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MPs “extremely concerned” council leaders still failing children after murders

The Education Select Committee has written to the new Education Secretary raising concerns over the leadership of Solihull Council and Bradford Council and their ability to safeguard other vulnerable children following the murders of Arthur Labinjo-Hughes and Star Hobson.

28/09/22

MPs “extremely concerned” council leaders still failing children after murders

Chair of the Education Select Committee Robert Halfon (pictured above) has written an incendiary letter to new Education Secretary Kit Malthouse to highlight “serious concerns” with the current leadership of Solihull and Bradford Councils.

The Committee grilled representatives from the councils at a recent accountability hearing held in June this year following the murders of Arthur Labinjo-Hughes and Star Hobson in 2020 but said that the responses from the leaders of both councils were “inadequate”.

“We had hoped that these local authority representatives would provide us with an explanation of why major failings were made by both Council’s Children’s Services in the cases of Arthur and Star and provide us with evidence and reassurance that those failings will never happen again,” the letter said. “Unfortunately, we found the responses from both councils inadequate, leaving us extremely concerned as to whether the current leadership of Solihull and Bradford Councils will be able to safeguard other vulnerable children.”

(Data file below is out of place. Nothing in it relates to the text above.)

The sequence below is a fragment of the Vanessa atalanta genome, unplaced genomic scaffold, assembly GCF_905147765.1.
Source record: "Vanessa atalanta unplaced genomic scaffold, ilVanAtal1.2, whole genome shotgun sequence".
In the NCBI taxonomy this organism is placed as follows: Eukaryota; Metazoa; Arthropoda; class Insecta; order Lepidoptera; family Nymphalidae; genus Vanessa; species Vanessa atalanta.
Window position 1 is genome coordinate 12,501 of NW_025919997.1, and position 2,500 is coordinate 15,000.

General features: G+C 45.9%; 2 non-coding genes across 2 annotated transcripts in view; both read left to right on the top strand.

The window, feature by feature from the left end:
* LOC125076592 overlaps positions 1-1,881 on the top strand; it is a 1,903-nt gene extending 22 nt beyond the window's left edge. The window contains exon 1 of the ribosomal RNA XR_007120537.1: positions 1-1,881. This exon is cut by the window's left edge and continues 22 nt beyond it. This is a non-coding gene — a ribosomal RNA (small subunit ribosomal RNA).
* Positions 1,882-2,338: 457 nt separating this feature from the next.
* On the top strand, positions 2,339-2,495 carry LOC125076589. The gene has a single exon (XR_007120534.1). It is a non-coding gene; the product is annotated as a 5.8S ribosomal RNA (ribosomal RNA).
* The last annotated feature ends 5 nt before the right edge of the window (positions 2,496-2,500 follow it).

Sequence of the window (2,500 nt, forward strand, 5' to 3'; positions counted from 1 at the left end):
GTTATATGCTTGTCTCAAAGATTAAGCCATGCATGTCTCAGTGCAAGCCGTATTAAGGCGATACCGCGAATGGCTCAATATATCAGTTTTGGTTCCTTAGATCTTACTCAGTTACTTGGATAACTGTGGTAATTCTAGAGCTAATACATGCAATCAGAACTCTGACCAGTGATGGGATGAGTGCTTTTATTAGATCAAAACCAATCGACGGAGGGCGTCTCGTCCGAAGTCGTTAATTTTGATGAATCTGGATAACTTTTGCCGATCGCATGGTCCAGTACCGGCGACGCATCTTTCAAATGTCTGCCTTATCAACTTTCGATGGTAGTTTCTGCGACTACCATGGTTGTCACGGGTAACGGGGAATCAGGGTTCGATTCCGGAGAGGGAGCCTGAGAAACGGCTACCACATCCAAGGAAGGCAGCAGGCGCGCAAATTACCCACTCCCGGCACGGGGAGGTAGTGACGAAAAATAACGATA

Robert Halfon, Conservative MP for Harlow and Chair of the Education Select Committee said several members of the committee felt that both Chief Executives failed to take accountability for the mistakes made by the respective councils they lead.

Nick Page has led Solihull Council since 2014, while Kersten England has been Chief Executive of Bradford Council since 2015. Despite their long tenures, the Committee says that Children’s Services in both local authorities have “significantly declined”.

In Solihull, Children’s Services was rated as ‘Requires Improvement’ by Ofsted in its last two inspections (2016 and 2019), with its 2019 inspection noting that “in some instances, cases were closed without sufficient information being gathered”. In February this year, Solihull was issued with an Improvement Notice following ongoing concerns around weaknesses in part of its Children’s Services.

In Bradford, Children’s Services was rated as ‘Inadequate’ by Ofsted in 2018. Ofsted noted that Children’s Services had “rapidly deteriorated” since its last inspection. Following this inspection, the Department for Education issued Bradford Council with an “Improvement Notice” and an Improvement Advisor was appointed. In January this year, the Children’s Services Commissioner concluded that “control of children’s services be removed from the Council for a period and an alternative delivery model developed”.

The Directors of both Bradford and Solihull’s Children’s Services at the time of Arthur Labinjo-Hughes and Star Hobson’s deaths have resigned, but the Chief Executives have continued in their roles – despite what the Committee has labelled “catastrophic errors of judgement”.